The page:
Photography and Beyond

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Joyel K Pious
The four-channel video
Installation ‘Fragmented Identities’
By Andreas Ullrich
Displayed between
 December 15 and 17, 2022,
Forplay Society, Kochi

Fragmented Identities Video Installation by Andrew Ullrich
Fragmented Identities Video Installation by Andreas Ullrich

A monologue with timeless performers

A north wind was gusting across the sky on that winter afternoon. The sun rested behind the thick white clouds carpeting the horizon. I sat watching small waves appearing and disappearing on the pale green surface of the mighty river. On that sparsely crowded shore, a man, probably in his sixties, stood facing the flow. His uncombed hair fluttered in the air and his soiled cotton clothes struggled to stick to his fragile body.  The man was speaking a language unknown to me. His gestures signalled he was talking to the water and the sky. Time probably didn’t exist around him, for he was still immersed in the act when I left the shore after an hour.  While this stranger conversed with the elements, I was having a silent chat with myself. I wondered if there existed a black-and-white line dividing the two of us as ‘normal’ and ‘abnormal’. Even if such a line was to be drawn, did anyone really qualify to do it?

I happened to recall the stranger on the shore recently while talking to the German-born artist Andreas Ullrich. Titled ‘Fragmented Identities’, his four-channel video installation projected separate black and white footage – recorded in Kochi, Frankfurt and Athens – of four men having conversations with their surroundings. The fact that a camera watched and recorded the private yet public acts of these men was the focus of my conversation with Andreas. The free-wheeling chat, which lasted for almost two hours, took us on a ride through the realms of sanity, society, time, freedom and surveillance. Engrossed in the dialogue we sat in the middle of a closed room, the cracked walls of which acted as screens. 

An influx of thoughts engulfed me as I saw the four men immersing themselves in their own world. I felt a sense of freedom in their acts. Time seemed to be staying still, like a frozen river, around them. I questioned myself for the sudden urge to push these men beyond the imaginary line separating the sane from the insane. To resist the impulse to compartmentalize people, I needed to start from the basics i.e., see them individually. The men in the video installation belonged from diverse backgrounds. One of them had the job of inviting customers to a restaurant, but the street where he sat was not a crowded one. Time literally slept in front of him. The only way to cope with such colossal boredom would be some sort of indulgence. He just needed to stop caring about the surroundings, and infinite freedom would lay itself bare in the front. Similarly, each of the other three individuals in the footage was engaging with their environment, and all of them seemed to be absorbed in their acts. Who am I to judge their freedom? Ironically, getting lost in nature and being unmindful of the opinions of others are goals often sought by the high priests of philosophy and spirituality. I remembered Buddha and Christ, the two legends who preached renunciation and wanderings. Weren’t they breaking the codes of sanity defined by their societies? Don’t many of us dream about the freedom they achieved? 

The capacity to draw bigger pictures from minuscule details is a blessing that helps us make sense of the world. It is an essential raw material in science, art, philosophy, poetry, economics and architecture. Like a double-edged sword, this boon keeps a curse in its company. Assisted by it, we build compartments and walls to separate people into races, classes, castes, communities and nations. In this sense, the monologues of the four men in ‘Fragmented Identities’ would be normally labelled ‘abnormal’. Without borrowing from Nietzsche, this idea would be less poetic. “In individuals, insanity is rare; but in groups, parties, nations and epochs, it is the rule.” That sanity is a reward from society for acting constantly, is a lesson most of us learn during our time here. And a good performance means forgetting that there is any acting happening at all. A bad performer most of the time, I am instantly aware of it whenever I act. Ever wary of the prying eyes of society, I am forced to act many a time — to be judged as normal — which makes me uncomfortable at the same time. Aren’t those men in ‘Fragmented Identities’ and the stranger I encountered on the riverbank, good performers? Unlike professional actors, these men neither had a fixed stage nor did they care about the spectators. Besides acting to suit the occasion every now and then, almost all of us consume performances in the form of entertainment. Be it in movie halls, theatres, opera houses, cafes or galleries, we pay and entertain ourselves to the best of performances. Yet, we don’t trust our impulses to make any sort of gestures or actions, which would attract immediate attention, in public. Conversely, we force ourselves to act and appear good whenever someone is watching us or turning a camera towards our faces.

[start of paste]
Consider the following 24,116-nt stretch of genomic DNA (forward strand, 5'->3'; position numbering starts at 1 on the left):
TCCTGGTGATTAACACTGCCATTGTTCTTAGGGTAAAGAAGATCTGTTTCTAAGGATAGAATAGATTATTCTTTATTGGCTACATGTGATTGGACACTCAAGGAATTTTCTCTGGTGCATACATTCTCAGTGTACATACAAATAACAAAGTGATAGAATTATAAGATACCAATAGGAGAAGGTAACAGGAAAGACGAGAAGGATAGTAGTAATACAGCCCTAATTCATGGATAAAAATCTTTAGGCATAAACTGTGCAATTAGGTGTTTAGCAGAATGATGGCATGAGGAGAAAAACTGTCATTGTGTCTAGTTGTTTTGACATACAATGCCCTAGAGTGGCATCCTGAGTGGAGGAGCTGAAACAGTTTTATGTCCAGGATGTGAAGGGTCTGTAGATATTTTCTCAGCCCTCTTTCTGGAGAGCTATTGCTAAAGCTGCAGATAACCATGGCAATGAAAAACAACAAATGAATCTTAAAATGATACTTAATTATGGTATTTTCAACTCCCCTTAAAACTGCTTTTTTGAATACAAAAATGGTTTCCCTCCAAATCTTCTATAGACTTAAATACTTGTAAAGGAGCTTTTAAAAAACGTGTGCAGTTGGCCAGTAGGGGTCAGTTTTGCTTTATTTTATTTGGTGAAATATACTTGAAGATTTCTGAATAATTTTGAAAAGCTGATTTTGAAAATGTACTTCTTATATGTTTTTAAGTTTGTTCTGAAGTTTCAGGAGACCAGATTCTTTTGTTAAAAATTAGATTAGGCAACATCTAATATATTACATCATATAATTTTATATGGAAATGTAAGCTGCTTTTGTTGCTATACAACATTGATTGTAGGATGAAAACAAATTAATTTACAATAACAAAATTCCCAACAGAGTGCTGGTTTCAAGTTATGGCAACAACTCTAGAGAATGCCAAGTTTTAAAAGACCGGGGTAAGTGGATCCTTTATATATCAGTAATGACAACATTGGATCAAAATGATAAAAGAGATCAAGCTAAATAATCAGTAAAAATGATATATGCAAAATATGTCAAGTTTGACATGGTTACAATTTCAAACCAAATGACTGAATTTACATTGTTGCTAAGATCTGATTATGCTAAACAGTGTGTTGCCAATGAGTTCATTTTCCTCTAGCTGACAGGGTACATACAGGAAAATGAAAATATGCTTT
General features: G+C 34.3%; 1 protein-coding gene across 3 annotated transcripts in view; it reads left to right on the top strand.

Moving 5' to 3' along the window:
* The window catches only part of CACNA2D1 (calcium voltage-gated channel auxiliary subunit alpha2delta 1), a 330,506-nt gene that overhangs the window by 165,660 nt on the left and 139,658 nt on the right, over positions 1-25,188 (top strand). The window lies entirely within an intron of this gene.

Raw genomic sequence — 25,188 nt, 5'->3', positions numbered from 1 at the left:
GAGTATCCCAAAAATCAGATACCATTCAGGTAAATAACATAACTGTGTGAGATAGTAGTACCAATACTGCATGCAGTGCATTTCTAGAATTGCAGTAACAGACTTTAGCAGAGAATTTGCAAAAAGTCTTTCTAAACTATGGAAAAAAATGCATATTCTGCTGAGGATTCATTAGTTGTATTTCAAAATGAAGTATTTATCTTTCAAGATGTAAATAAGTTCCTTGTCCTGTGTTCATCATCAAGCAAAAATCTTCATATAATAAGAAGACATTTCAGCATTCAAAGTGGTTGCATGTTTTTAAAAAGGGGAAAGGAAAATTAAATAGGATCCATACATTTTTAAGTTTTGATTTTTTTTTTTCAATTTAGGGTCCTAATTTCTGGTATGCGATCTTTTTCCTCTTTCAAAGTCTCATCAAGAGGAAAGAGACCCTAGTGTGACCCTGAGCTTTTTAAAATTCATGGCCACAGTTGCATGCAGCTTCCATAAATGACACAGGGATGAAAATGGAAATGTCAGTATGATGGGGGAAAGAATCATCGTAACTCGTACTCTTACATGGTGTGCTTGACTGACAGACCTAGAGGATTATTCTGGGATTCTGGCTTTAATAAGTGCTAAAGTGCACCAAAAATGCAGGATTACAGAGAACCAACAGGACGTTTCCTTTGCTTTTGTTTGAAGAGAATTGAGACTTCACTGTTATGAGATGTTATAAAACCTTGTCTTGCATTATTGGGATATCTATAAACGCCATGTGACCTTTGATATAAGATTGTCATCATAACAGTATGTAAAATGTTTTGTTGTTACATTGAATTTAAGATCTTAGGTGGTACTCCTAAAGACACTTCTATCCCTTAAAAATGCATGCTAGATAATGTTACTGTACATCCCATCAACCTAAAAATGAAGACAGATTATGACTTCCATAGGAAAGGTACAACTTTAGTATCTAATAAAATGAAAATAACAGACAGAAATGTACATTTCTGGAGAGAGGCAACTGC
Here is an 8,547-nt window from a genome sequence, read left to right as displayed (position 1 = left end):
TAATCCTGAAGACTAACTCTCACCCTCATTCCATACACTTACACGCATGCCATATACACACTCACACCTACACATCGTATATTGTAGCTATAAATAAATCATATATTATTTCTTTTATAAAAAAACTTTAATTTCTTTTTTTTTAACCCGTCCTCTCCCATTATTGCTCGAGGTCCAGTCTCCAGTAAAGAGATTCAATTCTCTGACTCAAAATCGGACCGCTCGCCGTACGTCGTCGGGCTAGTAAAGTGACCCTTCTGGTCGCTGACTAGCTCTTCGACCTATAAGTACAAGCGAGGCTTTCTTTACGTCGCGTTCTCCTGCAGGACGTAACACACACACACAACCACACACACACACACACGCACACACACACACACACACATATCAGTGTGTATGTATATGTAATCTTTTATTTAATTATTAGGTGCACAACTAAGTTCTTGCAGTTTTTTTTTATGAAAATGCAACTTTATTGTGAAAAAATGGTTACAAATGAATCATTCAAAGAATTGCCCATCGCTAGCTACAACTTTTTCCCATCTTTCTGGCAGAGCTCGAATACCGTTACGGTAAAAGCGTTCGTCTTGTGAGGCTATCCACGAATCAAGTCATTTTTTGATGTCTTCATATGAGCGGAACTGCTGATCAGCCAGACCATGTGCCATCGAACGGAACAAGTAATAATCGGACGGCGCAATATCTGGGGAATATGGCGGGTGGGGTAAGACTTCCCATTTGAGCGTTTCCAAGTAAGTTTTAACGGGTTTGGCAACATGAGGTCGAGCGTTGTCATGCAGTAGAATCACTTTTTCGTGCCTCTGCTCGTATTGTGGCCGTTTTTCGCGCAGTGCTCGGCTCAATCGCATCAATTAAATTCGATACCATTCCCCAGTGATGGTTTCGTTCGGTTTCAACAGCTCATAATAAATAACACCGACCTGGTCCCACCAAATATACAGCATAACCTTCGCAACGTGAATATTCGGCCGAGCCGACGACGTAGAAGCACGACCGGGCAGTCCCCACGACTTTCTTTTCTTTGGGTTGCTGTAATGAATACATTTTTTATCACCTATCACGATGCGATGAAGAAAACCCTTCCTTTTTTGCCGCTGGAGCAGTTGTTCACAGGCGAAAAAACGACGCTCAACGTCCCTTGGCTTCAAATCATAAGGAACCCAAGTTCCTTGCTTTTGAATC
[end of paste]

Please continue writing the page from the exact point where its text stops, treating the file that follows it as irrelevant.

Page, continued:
Despite camera becoming an inseparable part of daily life, many of us still feel awkward when asked to pose for a picture. As we struggle to look normal in front of the camera, the picture looks increasingly abnormal. The men in ‘Fragmented Identities’ seem to say that we just need to forget that watchful eyes surround us. Andreas told me that he considered the four men in his artwork as performers who would normally be denied such a title. But, how would we know for sure? Did he have consent from them ahead of recording their acts? Instead of solely relying on the artist’s words, I decided to examine the footage itself for some answers. The gaze of a photographer can speak a lot about his/her relationship with the subject. Andreas places the camera on the ground or on a level lower than that of the subjects. Devoid of any movement, it watches the men as they go on with their acts. I would normally feel annoyed or interrupted by a camera watching me, but the men here seem to be interacting with it in a rather playful mood. They give little notice to the camera most of the time. But when the performers decide to mind the camera, they all react differently. Friendliness, curiosity, elation, annoyance and resignation reflect on their face alternately. Andreas told me that he kept the camera at the lowest possible angle to reassure his subjects that neither he nor his camera posed any threat. However, does that mean the men gave consent to record them?